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What Was Dumped in and Cemented West of Reactor #1?


Citizen scientists at work! This is what we can all do to ensure the truth remains clear, in spite of the barrage of corporate propaganda. Thanks Ray Masalas

Ray Masalas found this early picture in his files {May 8th 2011 still a road west of reactor #1} and of course the later {Late July 2011} below picture showing the huge concrete pour west of reactor #1.

You can guess what got dumped in there and cemented over? No wonder the aquifer is hot. Anyway, at least we have a timeline on the mysterious boat shaped, concrete pour. By Aug. 2011 it became covered with sand and they pretended they were just regrading the road.

Ray Masalas guesses the blob from the north wall of reactor #4 and a pile of blown out fuel rod chunks went in there. He really wishes he had a picture of how deep they dug it but we know how the Japanese media release only films where Tepco lets them. If he didn’t go frame by frame we never even would have had this. You know how they like to swing the camera past the important stuff.

And in both pics you can see the 45 degree angle of the roof of Reactor #1 collapsing from south to north after the blast. It’s sitting on the fuel pool. No one has been in there since they put the tent over it in Oct 2011. Maybe some poor slob has to go check the hoses in the fuel pool but the reactor core is long gone. This one was blown by the earthquake {Shhh big secret} and might have been in meltdown before the tsunami hit, an hour and a half later.

Special credits and thanks to Ray Masalas.

January 9, 2017 Posted by | Fukushima 2017 | , , | Leave a comment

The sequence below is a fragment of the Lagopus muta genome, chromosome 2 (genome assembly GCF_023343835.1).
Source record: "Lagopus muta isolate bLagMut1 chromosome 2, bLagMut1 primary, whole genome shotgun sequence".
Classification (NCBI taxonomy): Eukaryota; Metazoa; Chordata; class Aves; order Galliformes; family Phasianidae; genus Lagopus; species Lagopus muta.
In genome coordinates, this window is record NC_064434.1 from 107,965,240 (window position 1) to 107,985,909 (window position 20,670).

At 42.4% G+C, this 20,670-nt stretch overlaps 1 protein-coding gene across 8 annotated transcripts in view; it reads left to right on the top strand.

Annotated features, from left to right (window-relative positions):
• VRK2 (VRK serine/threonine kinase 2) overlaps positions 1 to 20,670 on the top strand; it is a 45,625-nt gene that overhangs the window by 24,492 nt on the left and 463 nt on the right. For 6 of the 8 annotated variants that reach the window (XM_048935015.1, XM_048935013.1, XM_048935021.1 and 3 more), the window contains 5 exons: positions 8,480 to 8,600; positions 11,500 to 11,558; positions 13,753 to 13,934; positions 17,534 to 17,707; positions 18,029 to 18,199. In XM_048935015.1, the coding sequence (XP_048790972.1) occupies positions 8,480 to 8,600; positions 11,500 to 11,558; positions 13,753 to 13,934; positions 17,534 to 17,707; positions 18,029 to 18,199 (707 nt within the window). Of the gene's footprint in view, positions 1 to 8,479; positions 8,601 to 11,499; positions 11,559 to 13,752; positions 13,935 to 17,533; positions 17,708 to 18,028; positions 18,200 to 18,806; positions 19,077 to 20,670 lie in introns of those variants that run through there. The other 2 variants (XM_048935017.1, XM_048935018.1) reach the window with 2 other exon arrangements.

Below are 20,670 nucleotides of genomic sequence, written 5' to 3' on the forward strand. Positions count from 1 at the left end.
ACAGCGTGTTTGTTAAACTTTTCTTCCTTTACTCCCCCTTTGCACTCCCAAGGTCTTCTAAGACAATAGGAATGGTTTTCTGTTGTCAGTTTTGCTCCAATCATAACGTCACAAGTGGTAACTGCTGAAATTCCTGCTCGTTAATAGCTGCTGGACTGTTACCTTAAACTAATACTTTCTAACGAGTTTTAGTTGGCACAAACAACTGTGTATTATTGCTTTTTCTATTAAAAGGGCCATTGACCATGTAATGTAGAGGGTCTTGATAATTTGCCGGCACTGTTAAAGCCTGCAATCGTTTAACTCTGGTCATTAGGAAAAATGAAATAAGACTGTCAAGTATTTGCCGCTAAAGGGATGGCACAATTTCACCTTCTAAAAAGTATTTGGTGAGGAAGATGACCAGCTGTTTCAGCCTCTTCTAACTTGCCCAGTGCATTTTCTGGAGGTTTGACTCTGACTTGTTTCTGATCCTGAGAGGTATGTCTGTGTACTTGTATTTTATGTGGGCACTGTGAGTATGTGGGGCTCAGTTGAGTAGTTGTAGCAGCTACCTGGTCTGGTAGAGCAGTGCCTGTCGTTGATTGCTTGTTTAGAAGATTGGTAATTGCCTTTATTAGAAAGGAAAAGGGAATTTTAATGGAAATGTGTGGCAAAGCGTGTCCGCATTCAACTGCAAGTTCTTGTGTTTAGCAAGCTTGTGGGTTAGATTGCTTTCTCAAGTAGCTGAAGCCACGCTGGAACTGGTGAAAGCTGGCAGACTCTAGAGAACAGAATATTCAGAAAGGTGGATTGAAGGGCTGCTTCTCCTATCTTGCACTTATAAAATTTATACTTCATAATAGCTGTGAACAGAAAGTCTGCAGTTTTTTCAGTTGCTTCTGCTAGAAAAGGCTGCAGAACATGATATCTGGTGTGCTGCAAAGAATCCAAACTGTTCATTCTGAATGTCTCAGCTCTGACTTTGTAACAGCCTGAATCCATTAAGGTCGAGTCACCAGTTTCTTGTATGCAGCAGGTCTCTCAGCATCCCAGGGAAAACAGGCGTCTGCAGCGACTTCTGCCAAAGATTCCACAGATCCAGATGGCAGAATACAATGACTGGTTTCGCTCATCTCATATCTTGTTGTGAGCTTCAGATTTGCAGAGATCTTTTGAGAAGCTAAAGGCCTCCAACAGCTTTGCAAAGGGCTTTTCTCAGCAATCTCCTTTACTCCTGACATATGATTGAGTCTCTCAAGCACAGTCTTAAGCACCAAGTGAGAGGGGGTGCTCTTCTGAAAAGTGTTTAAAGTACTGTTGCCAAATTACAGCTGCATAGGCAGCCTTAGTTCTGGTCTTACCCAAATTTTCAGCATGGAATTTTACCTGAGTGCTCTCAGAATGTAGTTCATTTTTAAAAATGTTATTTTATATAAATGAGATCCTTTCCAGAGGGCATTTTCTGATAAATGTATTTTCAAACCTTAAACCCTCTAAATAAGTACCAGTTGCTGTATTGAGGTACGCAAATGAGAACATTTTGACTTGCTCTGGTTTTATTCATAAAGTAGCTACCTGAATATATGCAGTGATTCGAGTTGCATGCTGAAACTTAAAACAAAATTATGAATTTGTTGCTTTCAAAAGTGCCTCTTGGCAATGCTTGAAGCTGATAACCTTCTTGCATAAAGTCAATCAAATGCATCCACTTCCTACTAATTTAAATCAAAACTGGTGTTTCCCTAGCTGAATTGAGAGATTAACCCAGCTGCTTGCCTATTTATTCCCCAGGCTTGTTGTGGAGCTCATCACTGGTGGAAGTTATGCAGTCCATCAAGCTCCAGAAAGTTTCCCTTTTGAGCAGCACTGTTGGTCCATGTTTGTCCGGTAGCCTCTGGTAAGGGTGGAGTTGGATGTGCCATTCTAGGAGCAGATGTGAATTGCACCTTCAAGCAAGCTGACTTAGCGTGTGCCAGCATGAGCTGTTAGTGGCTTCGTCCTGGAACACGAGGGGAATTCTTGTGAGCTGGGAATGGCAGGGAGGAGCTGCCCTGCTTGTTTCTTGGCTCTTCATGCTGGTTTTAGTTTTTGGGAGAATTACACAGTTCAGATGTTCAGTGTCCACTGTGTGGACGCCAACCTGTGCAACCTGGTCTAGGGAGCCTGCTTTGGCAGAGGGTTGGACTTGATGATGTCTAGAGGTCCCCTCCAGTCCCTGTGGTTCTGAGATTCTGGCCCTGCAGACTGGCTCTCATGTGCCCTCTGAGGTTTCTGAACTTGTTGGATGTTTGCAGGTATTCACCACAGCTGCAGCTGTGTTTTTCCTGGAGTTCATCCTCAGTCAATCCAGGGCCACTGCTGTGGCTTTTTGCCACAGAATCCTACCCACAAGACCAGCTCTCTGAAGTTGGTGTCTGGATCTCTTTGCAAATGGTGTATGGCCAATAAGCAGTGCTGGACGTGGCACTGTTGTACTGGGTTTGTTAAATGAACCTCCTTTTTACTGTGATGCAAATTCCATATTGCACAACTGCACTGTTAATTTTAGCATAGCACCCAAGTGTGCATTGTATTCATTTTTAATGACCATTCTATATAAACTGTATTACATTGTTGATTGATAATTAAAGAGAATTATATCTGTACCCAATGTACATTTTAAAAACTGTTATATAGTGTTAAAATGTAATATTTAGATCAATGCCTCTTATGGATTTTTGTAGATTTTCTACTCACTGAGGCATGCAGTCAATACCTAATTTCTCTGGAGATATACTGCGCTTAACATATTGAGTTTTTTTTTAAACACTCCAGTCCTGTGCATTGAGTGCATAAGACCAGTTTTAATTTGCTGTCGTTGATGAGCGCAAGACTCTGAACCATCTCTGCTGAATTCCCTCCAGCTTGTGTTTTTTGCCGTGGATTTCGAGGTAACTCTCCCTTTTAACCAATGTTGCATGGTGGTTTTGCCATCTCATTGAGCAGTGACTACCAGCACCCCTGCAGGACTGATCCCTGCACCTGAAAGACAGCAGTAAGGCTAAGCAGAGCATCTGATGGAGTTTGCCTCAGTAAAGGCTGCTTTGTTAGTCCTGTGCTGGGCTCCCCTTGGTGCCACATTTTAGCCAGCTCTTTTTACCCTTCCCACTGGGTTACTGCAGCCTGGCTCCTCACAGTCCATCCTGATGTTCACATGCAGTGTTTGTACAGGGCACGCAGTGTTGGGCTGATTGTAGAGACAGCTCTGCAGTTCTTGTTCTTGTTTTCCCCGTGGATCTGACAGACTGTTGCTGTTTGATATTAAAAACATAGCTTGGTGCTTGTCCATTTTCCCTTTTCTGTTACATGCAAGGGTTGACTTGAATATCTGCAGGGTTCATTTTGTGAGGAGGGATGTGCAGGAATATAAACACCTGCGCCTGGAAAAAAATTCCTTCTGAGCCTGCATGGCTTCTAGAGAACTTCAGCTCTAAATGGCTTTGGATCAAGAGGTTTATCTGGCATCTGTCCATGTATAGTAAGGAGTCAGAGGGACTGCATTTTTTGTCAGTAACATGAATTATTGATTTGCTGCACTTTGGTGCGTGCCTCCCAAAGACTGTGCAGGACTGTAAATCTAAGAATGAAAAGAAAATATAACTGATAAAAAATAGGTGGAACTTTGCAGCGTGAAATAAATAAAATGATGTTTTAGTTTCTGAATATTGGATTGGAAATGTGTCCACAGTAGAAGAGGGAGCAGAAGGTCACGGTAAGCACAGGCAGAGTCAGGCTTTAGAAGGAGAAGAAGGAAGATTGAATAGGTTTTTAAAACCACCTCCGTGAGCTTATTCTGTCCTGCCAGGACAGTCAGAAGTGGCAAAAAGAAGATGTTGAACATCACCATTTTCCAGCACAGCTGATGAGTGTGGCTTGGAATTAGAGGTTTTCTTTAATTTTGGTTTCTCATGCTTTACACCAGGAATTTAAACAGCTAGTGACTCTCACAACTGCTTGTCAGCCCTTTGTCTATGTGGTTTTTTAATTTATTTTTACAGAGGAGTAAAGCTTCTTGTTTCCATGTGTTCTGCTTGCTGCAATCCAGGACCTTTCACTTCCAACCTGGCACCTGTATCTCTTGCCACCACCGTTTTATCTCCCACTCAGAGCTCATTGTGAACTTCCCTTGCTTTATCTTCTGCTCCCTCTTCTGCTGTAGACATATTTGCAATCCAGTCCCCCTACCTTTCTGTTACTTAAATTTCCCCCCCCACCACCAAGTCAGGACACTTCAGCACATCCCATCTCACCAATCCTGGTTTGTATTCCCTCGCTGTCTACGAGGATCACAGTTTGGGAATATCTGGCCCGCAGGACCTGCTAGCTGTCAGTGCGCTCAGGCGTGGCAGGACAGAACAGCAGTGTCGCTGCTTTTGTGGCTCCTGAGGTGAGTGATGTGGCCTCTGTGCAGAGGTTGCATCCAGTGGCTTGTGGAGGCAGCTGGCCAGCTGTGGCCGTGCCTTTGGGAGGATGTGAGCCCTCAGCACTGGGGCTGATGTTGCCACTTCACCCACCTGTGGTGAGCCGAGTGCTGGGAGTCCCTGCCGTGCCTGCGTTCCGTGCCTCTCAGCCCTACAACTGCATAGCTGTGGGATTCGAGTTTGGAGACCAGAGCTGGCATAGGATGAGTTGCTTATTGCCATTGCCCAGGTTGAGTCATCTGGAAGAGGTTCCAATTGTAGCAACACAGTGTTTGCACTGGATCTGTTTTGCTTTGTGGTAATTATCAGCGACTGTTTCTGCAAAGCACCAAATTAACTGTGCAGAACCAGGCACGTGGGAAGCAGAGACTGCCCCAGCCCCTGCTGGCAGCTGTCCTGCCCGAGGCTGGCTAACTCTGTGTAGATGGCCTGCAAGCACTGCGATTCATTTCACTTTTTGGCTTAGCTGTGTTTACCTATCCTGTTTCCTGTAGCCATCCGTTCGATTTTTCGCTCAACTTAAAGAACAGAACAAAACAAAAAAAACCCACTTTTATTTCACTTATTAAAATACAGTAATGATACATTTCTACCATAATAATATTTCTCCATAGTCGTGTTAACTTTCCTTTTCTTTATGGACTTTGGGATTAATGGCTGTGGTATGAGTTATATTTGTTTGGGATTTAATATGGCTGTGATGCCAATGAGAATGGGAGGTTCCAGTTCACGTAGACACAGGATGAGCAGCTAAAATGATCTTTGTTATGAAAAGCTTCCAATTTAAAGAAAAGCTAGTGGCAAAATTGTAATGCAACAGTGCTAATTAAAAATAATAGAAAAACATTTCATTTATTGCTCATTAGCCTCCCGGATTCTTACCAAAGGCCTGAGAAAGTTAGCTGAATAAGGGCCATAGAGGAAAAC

Stricken village holds 1st event for ‘new’ adults since disaster


Young people in colorful kimono and other attire pose for a commemorative photo after being reunited with an elementary school teacher during Coming-of-Age Day event on Jan. 8 in Iitate, Fukushima Prefecture.


IITATE, Fukushima Prefecture–Young people dressed to the nines to celebrate Coming-of-Age Day on Jan. 8, the first time the ceremony has been held here since the Fukushima nuclear accident in 2011.

For many, the public holiday was an opportunity to reunite with old friends also reaching the age of majority, 20 years old, during the year ending in March.

Iitate remains one of the most heavily contaminated areas where evacuation orders still remain in effect because of the triple meltdown at the Fukushima No. 1 nuclear power plant triggered by the earthquake and tsunami disaster.

Despite the catastrophe, the village went ahead with the ceremony in light of the government’s decision to lift the evacuation orders in the most of the village at the end of March.

With its abundant nature, Iitate is our home and where our lives are rooted,” said Keita Matsushita, a sophomore at the Miyagi University of Education in Sendai, during his speech at the ceremony he delivered on behalf of 61 “shin-seijin,” literally new adults.

I am grateful for those who are committing themselves to the rebuilding of Iitate,” he said.

Matsushita, who was a second-year junior high school student when the 2011 disaster struck, expressed delight at running in to old friends again and catching up on their lives.

He also expressed concern about the future of the village.

I am not sure whether the dose of radiation in the village is at a safe limit yet,” Matsushita said.

The infrastructure has not been rebuilt yet, so I won’t be going back.”

Thirty-nine municipalities in Fukushima Prefecture held Coming-of-Age Day ceremonies.

For areas where evacuation orders still remain in effect–Okuma, Namie, Tomioka—the ceremonies were held outside the towns.

Young people in colorful kimono and other attire pose for a commemorative photo after being reunited with an elementary school teacher during Coming-of-Age Day event on Jan. 8 in Iitate, Fukushima Prefecture.

January 9, 2017 Posted by | Fukushima 2017 | , | Leave a comment

Futaba daruma a symbol of hope, nostalgia for Fukushima


Many people visited a daruma fair to buy Futaba darumas in Iwaki, Fukushima Prefecture, on Jan. 7.


Daruma dolls, traditional round-shaped representations of the Indian priest Bodhidharma used as charms for the fulfillment of special wishes, are typically painted red, the color of his religious vestment, and have black eyebrows and a wispy beard painted on a white face.

But Futaba daruma, produced in Futaba, Fukushima Prefecture, feature blue-rimmed faces. The blue represents the Pacific Ocean, which stretches to the east of the town.